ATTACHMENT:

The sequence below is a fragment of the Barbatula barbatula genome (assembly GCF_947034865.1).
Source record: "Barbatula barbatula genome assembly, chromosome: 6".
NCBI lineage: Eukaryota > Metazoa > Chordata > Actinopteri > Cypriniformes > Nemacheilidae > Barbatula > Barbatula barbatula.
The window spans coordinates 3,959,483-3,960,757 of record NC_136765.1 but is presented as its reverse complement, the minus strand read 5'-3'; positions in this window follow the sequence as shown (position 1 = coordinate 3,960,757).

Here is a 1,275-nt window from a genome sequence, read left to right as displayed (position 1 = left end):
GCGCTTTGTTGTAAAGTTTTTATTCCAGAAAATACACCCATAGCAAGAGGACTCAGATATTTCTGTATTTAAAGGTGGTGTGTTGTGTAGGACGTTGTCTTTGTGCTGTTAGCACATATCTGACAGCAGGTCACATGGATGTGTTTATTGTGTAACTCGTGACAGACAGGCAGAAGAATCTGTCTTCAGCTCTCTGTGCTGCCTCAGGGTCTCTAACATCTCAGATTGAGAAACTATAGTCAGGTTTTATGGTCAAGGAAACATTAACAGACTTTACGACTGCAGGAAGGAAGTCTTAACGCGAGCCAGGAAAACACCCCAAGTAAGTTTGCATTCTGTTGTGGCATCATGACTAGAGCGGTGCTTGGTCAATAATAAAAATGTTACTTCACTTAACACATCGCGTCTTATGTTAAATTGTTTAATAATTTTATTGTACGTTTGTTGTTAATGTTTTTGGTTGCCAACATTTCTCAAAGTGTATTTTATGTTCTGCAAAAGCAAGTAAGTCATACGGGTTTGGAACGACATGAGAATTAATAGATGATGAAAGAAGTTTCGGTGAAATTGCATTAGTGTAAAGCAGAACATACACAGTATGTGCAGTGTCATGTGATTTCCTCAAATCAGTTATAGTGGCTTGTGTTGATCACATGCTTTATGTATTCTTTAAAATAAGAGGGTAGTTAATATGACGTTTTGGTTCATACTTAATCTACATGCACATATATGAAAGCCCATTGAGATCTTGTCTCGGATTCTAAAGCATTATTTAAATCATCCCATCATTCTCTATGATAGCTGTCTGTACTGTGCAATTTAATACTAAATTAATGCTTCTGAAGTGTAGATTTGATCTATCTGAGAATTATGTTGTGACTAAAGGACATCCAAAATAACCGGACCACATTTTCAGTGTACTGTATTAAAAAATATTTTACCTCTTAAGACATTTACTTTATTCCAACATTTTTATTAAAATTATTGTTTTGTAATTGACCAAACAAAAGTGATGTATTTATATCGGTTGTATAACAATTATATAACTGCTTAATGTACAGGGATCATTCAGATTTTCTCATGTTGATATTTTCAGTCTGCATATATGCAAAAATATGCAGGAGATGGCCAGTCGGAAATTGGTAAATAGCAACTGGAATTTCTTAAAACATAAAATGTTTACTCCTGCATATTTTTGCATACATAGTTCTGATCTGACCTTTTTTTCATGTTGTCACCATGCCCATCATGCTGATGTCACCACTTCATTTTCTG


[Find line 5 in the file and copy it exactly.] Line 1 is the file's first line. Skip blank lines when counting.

Here is a 1,275-nt window from a genome sequence, read left to right as displayed (position 1 = left end):